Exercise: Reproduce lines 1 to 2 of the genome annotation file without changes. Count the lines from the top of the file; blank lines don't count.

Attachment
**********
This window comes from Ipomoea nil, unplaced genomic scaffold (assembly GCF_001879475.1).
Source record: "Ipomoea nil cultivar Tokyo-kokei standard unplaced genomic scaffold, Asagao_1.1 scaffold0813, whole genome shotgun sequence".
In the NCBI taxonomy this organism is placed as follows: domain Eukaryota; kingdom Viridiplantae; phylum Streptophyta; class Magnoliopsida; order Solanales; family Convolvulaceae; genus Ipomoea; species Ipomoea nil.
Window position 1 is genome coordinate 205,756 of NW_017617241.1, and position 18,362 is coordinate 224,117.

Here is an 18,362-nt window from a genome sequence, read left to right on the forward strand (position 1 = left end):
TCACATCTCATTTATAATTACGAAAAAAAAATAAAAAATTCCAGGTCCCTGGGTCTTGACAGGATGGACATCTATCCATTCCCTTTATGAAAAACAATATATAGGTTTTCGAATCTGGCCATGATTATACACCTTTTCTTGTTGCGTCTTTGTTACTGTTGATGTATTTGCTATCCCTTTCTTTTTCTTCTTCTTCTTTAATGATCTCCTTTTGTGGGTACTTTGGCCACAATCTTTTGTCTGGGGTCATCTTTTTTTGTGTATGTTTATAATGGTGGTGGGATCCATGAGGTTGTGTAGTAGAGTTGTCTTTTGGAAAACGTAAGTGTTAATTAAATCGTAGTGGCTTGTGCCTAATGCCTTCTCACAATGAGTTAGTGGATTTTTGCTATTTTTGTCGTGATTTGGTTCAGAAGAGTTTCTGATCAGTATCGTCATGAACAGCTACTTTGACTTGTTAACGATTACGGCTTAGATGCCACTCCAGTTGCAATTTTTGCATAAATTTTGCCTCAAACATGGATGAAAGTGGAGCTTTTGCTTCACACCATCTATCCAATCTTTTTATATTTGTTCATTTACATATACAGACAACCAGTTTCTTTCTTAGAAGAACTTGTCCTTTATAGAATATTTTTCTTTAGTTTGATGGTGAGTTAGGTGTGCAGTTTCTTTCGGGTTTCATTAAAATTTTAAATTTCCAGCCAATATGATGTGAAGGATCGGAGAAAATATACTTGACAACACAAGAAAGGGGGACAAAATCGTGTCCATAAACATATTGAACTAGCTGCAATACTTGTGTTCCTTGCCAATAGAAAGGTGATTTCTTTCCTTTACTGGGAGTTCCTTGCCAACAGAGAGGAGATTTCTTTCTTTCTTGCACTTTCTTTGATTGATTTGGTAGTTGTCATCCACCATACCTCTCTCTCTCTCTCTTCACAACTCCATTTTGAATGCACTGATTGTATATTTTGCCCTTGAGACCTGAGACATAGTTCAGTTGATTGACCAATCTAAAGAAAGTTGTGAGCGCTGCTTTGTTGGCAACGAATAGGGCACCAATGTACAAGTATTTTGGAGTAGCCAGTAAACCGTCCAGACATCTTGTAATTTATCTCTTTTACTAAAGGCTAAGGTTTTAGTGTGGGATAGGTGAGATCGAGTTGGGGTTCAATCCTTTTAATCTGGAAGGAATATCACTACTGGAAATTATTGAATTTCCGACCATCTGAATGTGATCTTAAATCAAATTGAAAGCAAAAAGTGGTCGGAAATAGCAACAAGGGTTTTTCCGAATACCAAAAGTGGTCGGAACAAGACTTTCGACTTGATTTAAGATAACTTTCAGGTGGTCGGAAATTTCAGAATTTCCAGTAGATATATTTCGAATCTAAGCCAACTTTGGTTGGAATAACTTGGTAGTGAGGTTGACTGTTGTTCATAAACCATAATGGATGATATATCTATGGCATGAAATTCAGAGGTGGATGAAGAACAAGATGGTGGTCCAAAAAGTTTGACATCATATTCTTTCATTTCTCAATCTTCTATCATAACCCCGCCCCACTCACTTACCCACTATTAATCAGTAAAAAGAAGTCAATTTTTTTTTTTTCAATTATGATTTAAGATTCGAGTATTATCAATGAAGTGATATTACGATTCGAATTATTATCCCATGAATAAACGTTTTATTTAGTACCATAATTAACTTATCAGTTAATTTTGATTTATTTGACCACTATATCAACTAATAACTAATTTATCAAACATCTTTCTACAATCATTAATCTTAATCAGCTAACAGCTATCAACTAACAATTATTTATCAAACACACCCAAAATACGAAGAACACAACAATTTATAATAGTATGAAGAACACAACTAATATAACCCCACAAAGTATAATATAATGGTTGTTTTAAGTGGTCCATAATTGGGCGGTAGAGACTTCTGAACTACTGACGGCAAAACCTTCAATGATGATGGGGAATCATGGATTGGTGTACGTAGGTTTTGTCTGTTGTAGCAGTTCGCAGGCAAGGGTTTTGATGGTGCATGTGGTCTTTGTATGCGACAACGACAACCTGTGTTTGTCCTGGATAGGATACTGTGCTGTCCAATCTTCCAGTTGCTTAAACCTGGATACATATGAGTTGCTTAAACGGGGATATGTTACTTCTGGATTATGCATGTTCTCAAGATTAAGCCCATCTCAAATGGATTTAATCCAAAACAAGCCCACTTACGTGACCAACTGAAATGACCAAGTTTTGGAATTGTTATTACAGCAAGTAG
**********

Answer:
This window comes from Ipomoea nil, unplaced genomic scaffold (assembly GCF_001879475.1).
Source record: "Ipomoea nil cultivar Tokyo-kokei standard unplaced genomic scaffold, Asagao_1.1 scaffold0813, whole genome shotgun sequence".